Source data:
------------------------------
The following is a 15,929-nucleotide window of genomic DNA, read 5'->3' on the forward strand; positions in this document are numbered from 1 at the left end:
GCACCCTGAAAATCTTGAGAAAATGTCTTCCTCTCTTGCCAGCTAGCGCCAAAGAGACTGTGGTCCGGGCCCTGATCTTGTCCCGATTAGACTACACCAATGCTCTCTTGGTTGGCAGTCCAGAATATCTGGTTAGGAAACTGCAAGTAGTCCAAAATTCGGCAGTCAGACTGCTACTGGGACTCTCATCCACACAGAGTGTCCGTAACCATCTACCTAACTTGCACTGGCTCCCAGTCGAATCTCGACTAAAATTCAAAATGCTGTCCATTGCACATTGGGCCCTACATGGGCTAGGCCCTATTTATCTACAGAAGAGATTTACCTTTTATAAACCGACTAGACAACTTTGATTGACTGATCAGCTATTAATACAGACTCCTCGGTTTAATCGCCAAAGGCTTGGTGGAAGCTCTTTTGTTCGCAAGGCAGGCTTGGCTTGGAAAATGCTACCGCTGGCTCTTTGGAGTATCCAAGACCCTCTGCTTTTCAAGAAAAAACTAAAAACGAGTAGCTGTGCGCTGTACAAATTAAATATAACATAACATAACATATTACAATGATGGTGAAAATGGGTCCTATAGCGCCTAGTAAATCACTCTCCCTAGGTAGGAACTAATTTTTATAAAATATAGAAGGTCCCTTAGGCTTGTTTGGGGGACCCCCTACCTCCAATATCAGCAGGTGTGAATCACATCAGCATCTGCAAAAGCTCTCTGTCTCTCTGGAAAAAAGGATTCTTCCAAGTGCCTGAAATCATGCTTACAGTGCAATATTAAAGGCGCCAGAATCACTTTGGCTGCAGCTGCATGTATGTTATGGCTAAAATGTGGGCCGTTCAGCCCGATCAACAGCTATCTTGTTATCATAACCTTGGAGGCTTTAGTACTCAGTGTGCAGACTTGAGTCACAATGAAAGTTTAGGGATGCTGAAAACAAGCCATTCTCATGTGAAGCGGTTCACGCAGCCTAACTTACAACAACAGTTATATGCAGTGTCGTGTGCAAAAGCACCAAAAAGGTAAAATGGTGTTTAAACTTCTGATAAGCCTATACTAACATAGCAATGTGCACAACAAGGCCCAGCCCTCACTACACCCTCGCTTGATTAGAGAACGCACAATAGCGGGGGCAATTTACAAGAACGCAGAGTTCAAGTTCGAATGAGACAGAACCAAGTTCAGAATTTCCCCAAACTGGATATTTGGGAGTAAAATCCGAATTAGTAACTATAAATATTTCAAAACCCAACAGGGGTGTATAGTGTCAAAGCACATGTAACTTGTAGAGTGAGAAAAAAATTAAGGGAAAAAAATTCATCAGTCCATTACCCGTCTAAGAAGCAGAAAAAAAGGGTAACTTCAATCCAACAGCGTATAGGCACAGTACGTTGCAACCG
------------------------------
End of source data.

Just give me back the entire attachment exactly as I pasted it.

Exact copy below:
The following is a 15,929-nucleotide window of genomic DNA, read 5'->3' on the forward strand; positions in this document are numbered from 1 at the left end:
GCACCCTGAAAATCTTGAGAAAATGTCTTCCTCTCTTGCCAGCTAGCGCCAAAGAGACTGTGGTCCGGGCCCTGATCTTGTCCCGATTAGACTACACCAATGCTCTCTTGGTTGGCAGTCCAGAATATCTGGTTAGGAAACTGCAAGTAGTCCAAAATTCGGCAGTCAGACTGCTACTGGGACTCTCATCCACACAGAGTGTCCGTAACCATCTACCTAACTTGCACTGGCTCCCAGTCGAATCTCGACTAAAATTCAAAATGCTGTCCATTGCACATTGGGCCCTACATGGGCTAGGCCCTATTTATCTACAGAAGAGATTTACCTTTTATAAACCGACTAGACAACTTTGATTGACTGATCAGCTATTAATACAGACTCCTCGGTTTAATCGCCAAAGGCTTGGTGGAAGCTCTTTTGTTCGCAAGGCAGGCTTGGCTTGGAAAATGCTACCGCTGGCTCTTTGGAGTATCCAAGACCCTCTGCTTTTCAAGAAAAAACTAAAAACGAGTAGCTGTGCGCTGTACAAATTAAATATAACATAACATAACATATTACAATGATGGTGAAAATGGGTCCTATAGCGCCTAGTAAATCACTCTCCCTAGGTAGGAACTAATTTTTATAAAATATAGAAGGTCCCTTAGGCTTGTTTGGGGGACCCCCTACCTCCAATATCAGCAGGTGTGAATCACATCAGCATCTGCAAAAGCTCTCTGTCTCTCTGGAAAAAAGGATTCTTCCAAGTGCCTGAAATCATGCTTACAGTGCAATATTAAAGGCGCCAGAATCACTTTGGCTGCAGCTGCATGTATGTTATGGCTAAAATGTGGGCCGTTCAGCCCGATCAACAGCTATCTTGTTATCATAACCTTGGAGGCTTTAGTACTCAGTGTGCAGACTTGAGTCACAATGAAAGTTTAGGGATGCTGAAAACAAGCCATTCTCATGTGAAGCGGTTCACGCAGCCTAACTTACAACAACAGTTATATGCAGTGTCGTGTGCAAAAGCACCAAAAAGGTAAAATGGTGTTTAAACTTCTGATAAGCCTATACTAACATAGCAATGTGCACAACAAGGCCCAGCCCTCACTACACCCTCGCTTGATTAGAGAACGCACAATAGCGGGGGCAATTTACAAGAACGCAGAGTTCAAGTTCGAATGAGACAGAACCAAGTTCAGAATTTCCCCAAACTGGATATTTGGGAGTAAAATCCGAATTAGTAACTATAAATATTTCAAAACCCAACAGGGGTGTATAGTGTCAAAGCACATGTAACTTGTAGAGTGAGAAAAAAATTAAGGGAAAAAAATTCATCAGTCCATTACCCGTCTAAGAAGCAGAAAAAAAGGGTAACTTCAATCCAACAGCGTATAGGCACAGTACGTTGCAACCG